Ned Pratt - Architect, Vancouver

When I was a young carpenter framing houses, wall studs were spaced at 16" while drywall and plywood panels came in 48" by 96" dimensions. The relation is 3 spaces between 4 wall studs providing vertical support for each 48"panel.

This economy of material and labour came from designers in the 1950's. Architect Ned Pratt was a west coast architect who was a part of the west coast regionalists who created modern post-and-beam homes. These homes were inexpensive to build and featured clean, well-proportioned lines with open and bright living space inside. (Some argue they also featured an abundance of 'fresh' air from the outside.)

Ned Pratt is best known for his work with fellow architect Ron Thom and the 1955 BC Electric Building at Burrard and Nelson, now known as The Electra since converted to living units in the 1990's. Browse the Internet to learn a bit about the history of The BC Electric Building / Electra.

The aesthetic of west coast post & beam homes designed by Pratt and his contemporaries Thom, Arthur Erickson and Fred Hollingsworth is wonderfully appealing and inspiring. The Ritchie residence on Ridgewood Drive near Edgemont Village is a well preserved and updated example of a Ned Pratt designed home, and I have read it may be his first, built in 1950 by contractors Nelson & Minions, according to the District of North Vancouver Walking Tour web page.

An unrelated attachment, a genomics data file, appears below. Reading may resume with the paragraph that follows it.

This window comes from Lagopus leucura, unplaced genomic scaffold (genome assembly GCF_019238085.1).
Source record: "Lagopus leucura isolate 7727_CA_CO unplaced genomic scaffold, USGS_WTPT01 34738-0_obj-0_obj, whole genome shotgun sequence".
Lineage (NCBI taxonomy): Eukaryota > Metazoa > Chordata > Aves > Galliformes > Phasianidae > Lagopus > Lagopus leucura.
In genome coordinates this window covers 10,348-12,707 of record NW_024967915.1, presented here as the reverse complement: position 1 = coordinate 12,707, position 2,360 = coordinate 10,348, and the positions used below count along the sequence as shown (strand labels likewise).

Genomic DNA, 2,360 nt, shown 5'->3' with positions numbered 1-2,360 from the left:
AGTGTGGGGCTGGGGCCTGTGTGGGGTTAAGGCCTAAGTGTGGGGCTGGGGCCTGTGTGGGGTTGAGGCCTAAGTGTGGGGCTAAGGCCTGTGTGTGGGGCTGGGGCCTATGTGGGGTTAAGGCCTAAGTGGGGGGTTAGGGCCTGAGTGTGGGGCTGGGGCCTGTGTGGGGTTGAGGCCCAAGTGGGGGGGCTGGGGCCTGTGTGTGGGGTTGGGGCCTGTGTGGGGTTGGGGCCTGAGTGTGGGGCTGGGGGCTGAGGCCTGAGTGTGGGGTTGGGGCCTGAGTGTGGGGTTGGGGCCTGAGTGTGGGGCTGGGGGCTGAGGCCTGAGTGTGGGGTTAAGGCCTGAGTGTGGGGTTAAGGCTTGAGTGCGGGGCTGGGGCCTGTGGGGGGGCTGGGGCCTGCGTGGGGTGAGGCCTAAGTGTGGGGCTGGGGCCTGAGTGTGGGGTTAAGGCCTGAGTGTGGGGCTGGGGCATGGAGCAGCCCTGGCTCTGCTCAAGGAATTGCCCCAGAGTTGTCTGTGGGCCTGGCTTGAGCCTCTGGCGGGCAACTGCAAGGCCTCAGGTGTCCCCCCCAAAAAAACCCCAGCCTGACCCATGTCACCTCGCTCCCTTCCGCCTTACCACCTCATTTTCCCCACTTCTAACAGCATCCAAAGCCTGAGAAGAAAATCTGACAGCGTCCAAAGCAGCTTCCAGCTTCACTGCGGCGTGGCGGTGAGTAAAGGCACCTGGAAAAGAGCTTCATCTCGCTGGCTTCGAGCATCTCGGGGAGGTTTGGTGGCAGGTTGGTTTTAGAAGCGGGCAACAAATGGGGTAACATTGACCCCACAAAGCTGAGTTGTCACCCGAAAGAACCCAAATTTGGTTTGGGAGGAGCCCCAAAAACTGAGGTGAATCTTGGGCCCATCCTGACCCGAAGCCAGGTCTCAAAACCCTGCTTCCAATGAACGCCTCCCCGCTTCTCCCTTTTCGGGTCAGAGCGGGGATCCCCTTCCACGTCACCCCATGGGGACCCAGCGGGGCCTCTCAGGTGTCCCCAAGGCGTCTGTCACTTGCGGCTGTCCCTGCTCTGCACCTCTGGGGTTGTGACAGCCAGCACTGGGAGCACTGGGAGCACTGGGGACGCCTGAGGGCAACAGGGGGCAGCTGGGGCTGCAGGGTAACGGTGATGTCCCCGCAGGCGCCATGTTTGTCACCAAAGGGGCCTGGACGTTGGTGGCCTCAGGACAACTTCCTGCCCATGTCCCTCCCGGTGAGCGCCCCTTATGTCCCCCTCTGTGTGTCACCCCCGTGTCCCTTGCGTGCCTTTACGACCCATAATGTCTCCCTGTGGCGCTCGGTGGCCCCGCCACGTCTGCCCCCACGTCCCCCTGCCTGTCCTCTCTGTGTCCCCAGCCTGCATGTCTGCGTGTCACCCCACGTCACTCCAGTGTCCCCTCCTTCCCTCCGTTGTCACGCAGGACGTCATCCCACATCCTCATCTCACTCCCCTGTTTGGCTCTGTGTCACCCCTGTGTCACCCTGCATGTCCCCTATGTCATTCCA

This house is currently for sale at an asking price well-above the reported original 1950 cost of $10,000.00. If you would consider purchasing a home like this call your Realtor for more details.

I hope this post inspires some of you with an interest in local architecture to go out into the community and explore your neighbourhood's history and architectural gems. Meet some neighbours and support your local shops while you're out here.

Have fun.

(Photo of the BC Electric building above by Robert Wallace from Flickr Creative Commons.)